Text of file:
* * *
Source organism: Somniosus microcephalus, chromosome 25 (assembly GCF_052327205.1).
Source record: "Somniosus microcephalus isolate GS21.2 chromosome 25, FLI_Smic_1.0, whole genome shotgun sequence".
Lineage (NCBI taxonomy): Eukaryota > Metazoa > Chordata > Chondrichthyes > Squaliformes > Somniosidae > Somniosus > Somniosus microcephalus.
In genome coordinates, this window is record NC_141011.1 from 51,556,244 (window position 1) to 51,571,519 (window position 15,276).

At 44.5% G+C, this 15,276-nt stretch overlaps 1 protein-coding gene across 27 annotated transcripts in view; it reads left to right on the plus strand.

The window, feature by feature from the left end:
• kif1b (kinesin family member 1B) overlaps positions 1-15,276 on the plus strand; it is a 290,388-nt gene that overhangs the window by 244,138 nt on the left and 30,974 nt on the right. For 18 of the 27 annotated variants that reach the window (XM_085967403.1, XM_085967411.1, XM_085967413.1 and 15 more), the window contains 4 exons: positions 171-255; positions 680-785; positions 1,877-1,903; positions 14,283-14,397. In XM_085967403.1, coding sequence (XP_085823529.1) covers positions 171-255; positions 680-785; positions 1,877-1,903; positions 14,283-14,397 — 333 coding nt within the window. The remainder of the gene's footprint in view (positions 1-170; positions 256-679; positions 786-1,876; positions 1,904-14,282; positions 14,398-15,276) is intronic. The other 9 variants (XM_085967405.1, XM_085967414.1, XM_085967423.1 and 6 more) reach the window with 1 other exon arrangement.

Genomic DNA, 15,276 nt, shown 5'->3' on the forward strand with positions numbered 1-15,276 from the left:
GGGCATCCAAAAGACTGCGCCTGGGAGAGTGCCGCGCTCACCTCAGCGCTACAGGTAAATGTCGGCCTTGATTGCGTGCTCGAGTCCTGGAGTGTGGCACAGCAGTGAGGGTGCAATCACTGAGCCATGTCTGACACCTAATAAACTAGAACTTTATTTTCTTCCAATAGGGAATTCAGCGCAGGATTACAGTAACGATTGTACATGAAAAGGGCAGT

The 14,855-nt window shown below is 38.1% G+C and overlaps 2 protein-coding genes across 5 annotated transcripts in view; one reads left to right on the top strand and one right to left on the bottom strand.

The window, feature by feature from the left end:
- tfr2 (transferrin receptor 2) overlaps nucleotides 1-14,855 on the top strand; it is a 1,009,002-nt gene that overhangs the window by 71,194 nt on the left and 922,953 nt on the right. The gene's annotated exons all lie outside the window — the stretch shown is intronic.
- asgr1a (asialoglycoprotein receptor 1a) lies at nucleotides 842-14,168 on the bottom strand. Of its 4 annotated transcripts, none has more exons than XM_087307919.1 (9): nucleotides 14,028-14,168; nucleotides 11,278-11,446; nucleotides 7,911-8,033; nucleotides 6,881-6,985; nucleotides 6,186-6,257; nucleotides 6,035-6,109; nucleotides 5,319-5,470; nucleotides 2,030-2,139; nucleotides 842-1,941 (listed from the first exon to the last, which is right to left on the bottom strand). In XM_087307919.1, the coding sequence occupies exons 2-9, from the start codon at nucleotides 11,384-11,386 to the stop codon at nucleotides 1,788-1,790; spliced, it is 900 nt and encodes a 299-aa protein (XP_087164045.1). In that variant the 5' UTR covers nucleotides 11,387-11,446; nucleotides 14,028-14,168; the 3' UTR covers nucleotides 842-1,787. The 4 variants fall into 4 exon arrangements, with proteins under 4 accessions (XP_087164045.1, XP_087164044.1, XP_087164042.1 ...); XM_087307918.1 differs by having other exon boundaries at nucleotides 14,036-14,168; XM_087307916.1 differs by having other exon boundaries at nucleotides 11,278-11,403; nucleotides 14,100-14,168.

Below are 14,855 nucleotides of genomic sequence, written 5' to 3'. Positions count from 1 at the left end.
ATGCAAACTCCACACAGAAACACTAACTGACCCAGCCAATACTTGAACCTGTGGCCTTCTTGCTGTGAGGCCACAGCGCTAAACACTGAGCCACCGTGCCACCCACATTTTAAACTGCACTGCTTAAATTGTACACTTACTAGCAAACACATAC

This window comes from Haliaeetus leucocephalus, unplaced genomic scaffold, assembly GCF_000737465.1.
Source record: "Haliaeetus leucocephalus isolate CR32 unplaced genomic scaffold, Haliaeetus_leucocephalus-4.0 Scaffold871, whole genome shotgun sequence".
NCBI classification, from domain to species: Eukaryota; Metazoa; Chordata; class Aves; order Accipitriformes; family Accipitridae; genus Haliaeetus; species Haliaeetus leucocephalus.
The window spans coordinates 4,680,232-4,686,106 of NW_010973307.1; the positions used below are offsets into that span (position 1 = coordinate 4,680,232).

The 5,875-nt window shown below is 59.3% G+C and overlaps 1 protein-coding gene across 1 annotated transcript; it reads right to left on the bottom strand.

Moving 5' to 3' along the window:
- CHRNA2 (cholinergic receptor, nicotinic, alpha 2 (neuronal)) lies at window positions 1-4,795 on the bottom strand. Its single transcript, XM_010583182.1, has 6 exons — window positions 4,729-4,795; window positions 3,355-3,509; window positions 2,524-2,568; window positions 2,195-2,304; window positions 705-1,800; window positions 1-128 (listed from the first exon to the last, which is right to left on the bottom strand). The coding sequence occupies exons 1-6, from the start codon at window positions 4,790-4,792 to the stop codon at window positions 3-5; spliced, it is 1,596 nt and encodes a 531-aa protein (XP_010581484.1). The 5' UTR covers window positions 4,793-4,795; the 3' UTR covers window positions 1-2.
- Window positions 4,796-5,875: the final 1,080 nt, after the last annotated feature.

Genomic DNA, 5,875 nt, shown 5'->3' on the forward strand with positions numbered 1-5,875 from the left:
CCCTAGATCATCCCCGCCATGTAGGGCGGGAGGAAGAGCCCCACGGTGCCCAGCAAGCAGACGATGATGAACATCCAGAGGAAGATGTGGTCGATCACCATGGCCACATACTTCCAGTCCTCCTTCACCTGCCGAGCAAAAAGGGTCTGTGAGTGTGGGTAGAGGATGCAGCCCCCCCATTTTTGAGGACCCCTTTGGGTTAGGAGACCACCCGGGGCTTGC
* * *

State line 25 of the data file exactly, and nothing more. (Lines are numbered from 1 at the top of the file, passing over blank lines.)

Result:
CCCTAGATCATCCCCGCCATGTAGGGCGGGAGGAAGAGCCCCACGGTGCCCAGCAAGCAGACGATGATGAACATCCAGAGGAAGATGTGGTCGATCACCATGGCCACATACTTCCAGTCCTCCTTCACCTGCCGAGCAAAAAGGGTCTGTGAGTGTGGGTAGAGGATGCAGCCCCCCCATTTTTGAGGACCCCTTTGGGTTAGGAGACCACCCGGGGCTTGC